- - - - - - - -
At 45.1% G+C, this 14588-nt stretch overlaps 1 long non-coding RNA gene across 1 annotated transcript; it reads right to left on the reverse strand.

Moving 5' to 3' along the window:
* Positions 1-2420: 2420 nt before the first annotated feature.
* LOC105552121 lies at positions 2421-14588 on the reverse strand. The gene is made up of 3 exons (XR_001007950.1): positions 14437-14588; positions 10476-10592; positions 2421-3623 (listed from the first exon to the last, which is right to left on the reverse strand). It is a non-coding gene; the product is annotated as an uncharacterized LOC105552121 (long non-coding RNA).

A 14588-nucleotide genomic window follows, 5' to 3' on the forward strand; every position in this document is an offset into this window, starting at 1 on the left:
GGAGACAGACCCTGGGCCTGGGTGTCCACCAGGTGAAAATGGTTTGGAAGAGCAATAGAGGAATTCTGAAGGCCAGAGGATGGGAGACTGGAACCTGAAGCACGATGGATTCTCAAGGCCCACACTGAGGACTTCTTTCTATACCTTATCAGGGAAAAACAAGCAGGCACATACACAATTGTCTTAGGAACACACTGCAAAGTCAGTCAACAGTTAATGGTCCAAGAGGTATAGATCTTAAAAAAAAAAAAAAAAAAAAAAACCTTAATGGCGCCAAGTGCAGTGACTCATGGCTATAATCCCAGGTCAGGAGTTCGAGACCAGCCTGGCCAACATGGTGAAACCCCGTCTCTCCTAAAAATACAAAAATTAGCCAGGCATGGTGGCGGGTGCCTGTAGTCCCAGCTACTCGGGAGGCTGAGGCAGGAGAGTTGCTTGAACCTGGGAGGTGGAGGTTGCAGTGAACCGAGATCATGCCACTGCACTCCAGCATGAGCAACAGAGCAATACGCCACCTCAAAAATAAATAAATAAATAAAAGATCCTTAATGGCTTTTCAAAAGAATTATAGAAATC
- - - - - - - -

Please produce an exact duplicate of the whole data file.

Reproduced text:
At 45.1% G+C, this 14588-nt stretch overlaps 1 long non-coding RNA gene across 1 annotated transcript; it reads right to left on the reverse strand.

Moving 5' to 3' along the window:
* Positions 1-2420: 2420 nt before the first annotated feature.
* LOC105552121 lies at positions 2421-14588 on the reverse strand. The gene is made up of 3 exons (XR_001007950.1): positions 14437-14588; positions 10476-10592; positions 2421-3623 (listed from the first exon to the last, which is right to left on the reverse strand). It is a non-coding gene; the product is annotated as an uncharacterized LOC105552121 (long non-coding RNA).

A 14588-nucleotide genomic window follows, 5' to 3' on the forward strand; every position in this document is an offset into this window, starting at 1 on the left:
GGAGACAGACCCTGGGCCTGGGTGTCCACCAGGTGAAAATGGTTTGGAAGAGCAATAGAGGAATTCTGAAGGCCAGAGGATGGGAGACTGGAACCTGAAGCACGATGGATTCTCAAGGCCCACACTGAGGACTTCTTTCTATACCTTATCAGGGAAAAACAAGCAGGCACATACACAATTGTCTTAGGAACACACTGCAAAGTCAGTCAACAGTTAATGGTCCAAGAGGTATAGATCTTAAAAAAAAAAAAAAAAAAAAAAACCTTAATGGCGCCAAGTGCAGTGACTCATGGCTATAATCCCAGGTCAGGAGTTCGAGACCAGCCTGGCCAACATGGTGAAACCCCGTCTCTCCTAAAAATACAAAAATTAGCCAGGCATGGTGGCGGGTGCCTGTAGTCCCAGCTACTCGGGAGGCTGAGGCAGGAGAGTTGCTTGAACCTGGGAGGTGGAGGTTGCAGTGAACCGAGATCATGCCACTGCACTCCAGCATGAGCAACAGAGCAATACGCCACCTCAAAAATAAATAAATAAATAAAAGATCCTTAATGGCTTTTCAAAAGAATTATAGAAATC